Saving what’s Left: Mélenchon bucks the trend?

Centre-ground politics

The recent Presidential ballots in France have ended as everyone predicted they would do: in the second round run-off Emmanuel Macron clearly defeated Marine Le Pen, the leader of the right-wing Rasssemblement Nationale (RN). Although Le Pen’s performance in the important pre-vote TV debate with Macron was not quite as bad as her efforts of five years ago, she remained incapable of countering Macron’s grasp of detail and his schoolboy enthusiasm for all things technical. The prior elimination of candidates representing what remains of the mainstream in French politics, made the electoral outcome horribly inevitable. Although Le Pen looked very confident about the effects of her rhetorical flourishes, her defeat represents the normal outcome of latter day Fifth Republican politics. Even if we take into account the seeming originality of Macron’s electoral majority formed around his République en March Party (LREM), it is still business as usual.

The LREM is a grouping of left and right politicians fleeing from the existing party structures; a kind of Blairite big-tent of perplexed opportunists and old sweats seeking a second youth. Its existence underlines the gradual shrinkage and fragmentation of the conventional republican centre right and a parallel demise of putatively socialist and communist parties. In reality, the supposedly left/right centre of Macronism only looks novel when contrasted with the continuing presence – indeed growth – of the party formerly led by Le Pen’s father Jean-Marie Le Pen. Her father set up the openly racist Front National (FN) to give vent to his visceral hatred of Arab immigrants, blacks and Jews. The space he created for this putrid style of politics opened the way for the somewhat less vociferous RN. A recent dalliance with respectability means that the RN remains largely bankrupt both in terms of ideas and in strictly financial terms.

Contemporary French politics, in fact, boils down to how the centre have used this extreme right excrescence to their own advantage. For conventional parties, the fact that the FN/RN persistently falls at the last hurdle of the presidential run-off is all to the good: its existence creates a feedback loop which unfailingly returns the system to its original (centrist) point of departure. This is especially true when a particularly close result provides a frisson of excitement in an otherwise stagnant body politic. This strange situation is partly due to the fact that de Gaulle’s plebiscitary monarchy established in the 1950s was designed for stability. Under its umbrella voters are gently enjoined to vote for the least-worst candidate in the two-person run-off. To begin with, the perversity of the system was hardly visible: tailor-made for the grand Charles, it offered little scope for competitors. But with some tweaking it could be made to work for politicians who lacked the general’s post-war charisma. The needed refinement was introduced by Mitterrand who – working in cahoots with Chirac – introduced dodgy reforms to the electoral system in order to maintain the FN as a looming death-star aimed at the centre of the universe. So it is that with national service long gone, the militaristic superb of the General has given way to the charmless style of one Emmanuel Macron who came to power from the élite schools and the banking sector. He is hardly a hero of the resistance. But the message for conventional politicians is clear: cynics, nincompoops and technocrats can sneak into power simply on the back of the presence of an ageing cohort of scruffy xenophobes. What a system! But it is one which has been used equally by Chirac, Sarkozy and Francois Hollande.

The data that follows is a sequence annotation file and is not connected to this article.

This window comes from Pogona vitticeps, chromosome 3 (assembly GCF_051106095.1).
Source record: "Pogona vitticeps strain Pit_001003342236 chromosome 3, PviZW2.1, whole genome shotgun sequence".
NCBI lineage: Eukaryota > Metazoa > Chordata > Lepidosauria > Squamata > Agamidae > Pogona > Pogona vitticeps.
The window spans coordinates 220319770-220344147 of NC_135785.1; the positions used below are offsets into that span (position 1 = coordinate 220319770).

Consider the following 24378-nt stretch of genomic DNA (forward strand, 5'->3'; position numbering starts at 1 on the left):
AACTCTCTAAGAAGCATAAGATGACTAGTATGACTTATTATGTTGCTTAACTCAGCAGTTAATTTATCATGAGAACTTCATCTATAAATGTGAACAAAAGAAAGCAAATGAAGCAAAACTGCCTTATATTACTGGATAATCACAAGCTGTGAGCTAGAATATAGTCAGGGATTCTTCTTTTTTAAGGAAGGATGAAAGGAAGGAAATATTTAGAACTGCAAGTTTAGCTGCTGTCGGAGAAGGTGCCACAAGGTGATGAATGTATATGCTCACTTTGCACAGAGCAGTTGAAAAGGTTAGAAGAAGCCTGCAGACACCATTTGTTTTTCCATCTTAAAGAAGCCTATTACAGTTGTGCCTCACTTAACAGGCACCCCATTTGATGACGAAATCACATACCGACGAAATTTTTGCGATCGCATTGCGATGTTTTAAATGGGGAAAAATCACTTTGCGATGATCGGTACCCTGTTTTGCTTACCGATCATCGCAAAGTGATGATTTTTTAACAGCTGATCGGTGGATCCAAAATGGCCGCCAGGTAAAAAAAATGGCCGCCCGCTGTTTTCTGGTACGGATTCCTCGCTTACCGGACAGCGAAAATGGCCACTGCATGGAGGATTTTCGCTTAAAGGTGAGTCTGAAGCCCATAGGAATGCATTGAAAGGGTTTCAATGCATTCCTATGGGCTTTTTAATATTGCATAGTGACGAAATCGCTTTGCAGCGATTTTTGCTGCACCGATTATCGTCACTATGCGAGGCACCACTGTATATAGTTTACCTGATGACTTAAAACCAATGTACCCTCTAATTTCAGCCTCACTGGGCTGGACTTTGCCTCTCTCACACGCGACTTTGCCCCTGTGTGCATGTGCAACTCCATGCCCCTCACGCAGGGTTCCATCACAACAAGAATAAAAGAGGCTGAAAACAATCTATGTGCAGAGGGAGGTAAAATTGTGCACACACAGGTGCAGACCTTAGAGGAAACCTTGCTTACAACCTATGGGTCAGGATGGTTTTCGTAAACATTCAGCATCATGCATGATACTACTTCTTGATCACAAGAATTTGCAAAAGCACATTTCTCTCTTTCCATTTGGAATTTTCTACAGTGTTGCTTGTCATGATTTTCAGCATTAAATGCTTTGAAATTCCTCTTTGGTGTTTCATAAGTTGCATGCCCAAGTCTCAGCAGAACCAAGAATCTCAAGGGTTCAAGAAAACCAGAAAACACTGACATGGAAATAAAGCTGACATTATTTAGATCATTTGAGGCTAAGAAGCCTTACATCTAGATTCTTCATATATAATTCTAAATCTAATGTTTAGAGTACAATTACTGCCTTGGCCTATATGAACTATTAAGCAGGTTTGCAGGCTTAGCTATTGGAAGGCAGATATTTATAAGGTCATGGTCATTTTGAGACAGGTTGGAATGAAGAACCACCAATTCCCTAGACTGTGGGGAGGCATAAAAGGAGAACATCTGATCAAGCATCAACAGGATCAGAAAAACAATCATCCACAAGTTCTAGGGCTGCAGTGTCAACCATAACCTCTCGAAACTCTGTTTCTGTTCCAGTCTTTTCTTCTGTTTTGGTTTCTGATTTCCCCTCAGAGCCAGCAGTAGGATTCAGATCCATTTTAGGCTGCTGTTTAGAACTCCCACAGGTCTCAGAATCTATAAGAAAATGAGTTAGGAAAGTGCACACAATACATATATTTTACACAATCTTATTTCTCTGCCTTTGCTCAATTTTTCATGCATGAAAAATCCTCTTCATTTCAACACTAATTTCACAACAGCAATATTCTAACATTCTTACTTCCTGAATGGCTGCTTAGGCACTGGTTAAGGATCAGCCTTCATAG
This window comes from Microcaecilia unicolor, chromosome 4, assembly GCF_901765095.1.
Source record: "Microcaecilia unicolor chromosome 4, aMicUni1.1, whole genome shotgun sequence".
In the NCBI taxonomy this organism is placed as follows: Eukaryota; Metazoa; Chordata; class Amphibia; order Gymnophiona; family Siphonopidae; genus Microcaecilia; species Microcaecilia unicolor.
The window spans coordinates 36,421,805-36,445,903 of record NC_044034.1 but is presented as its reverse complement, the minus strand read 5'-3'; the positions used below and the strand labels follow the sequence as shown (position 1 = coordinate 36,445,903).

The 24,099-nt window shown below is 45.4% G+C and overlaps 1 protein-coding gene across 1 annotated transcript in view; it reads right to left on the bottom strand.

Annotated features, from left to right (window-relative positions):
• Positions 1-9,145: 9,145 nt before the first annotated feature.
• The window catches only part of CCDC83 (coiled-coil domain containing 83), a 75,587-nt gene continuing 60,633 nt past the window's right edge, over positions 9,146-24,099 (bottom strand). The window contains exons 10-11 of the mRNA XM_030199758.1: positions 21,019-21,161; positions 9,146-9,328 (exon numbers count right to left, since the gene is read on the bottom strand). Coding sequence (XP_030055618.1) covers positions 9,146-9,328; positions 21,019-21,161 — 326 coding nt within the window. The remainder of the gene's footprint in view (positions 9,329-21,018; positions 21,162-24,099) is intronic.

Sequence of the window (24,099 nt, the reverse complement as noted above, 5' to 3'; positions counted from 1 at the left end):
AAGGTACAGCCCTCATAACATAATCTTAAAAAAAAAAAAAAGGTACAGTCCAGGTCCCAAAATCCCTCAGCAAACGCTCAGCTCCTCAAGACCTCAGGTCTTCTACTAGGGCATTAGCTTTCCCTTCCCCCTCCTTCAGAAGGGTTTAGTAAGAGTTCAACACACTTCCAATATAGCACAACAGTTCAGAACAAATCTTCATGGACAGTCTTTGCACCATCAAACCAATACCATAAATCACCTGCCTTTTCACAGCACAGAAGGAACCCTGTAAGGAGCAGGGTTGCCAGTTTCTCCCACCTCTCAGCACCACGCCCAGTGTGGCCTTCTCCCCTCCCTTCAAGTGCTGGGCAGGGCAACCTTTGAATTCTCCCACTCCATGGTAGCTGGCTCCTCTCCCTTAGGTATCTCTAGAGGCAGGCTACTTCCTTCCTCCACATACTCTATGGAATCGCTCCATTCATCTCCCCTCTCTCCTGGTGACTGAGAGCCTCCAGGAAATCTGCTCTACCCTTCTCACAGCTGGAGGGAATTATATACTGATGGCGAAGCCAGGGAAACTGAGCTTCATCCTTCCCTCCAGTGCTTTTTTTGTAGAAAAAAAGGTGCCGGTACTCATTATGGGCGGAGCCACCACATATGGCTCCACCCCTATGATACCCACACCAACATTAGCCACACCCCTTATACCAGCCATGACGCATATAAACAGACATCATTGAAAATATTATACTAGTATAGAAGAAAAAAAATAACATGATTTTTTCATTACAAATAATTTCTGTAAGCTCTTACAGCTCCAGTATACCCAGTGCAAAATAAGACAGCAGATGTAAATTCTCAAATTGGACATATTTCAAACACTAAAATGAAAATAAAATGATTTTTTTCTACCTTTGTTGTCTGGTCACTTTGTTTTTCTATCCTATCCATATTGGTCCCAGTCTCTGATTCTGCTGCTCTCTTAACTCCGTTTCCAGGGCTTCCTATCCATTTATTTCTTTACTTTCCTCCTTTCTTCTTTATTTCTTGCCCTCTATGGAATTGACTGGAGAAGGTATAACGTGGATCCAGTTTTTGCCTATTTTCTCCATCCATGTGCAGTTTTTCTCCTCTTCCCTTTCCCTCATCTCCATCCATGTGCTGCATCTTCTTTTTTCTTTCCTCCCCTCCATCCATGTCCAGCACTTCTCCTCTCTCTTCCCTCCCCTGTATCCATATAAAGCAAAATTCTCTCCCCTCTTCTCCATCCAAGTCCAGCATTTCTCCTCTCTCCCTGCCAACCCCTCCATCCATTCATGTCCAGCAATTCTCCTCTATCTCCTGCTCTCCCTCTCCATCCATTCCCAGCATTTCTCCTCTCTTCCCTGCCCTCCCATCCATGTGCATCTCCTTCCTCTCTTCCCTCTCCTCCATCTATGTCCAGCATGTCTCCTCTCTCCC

The Le Pen clan then, father and daughter, have operated as scarecrows – répoussoirs – who make the centre position preferable. The result, over time, has been the creation of an inward-looking political caste of untouchable top-level functionaries and corporate tycoons linked at the hip by the spinning of the revolving door leading from public sector to financial opulence. The ‘Caste’ – the title of a recent book – try to hold both ends of the political spectrum. This creates a kind of see-saw arrangement where no one is really happy to make the first risky move away from the centre. The only perspective is found in the rear-view mirror: for example, wannabe presidential candidates like to imitate the distinctive gestures of the grand Charles in the hope of squatting the comfortable middle-ground. This was easy enough for Mitterrand (who famously once denounced the system as a permanent coup-d’état), easy for Chirac but far more difficult for the twitchy and corrupt Sarkozy who in another life was a slick corporate lawyer. Macron’s youth gave him something of a Kennedy style which he used to pull off this scam. But his later success is more of a homage to the working of the system than it is to his tactical perspicacity. In reality Macron is an accident-prone youngster who believes in his own propaganda (‘France, the start-up nation’ was one of his slogans).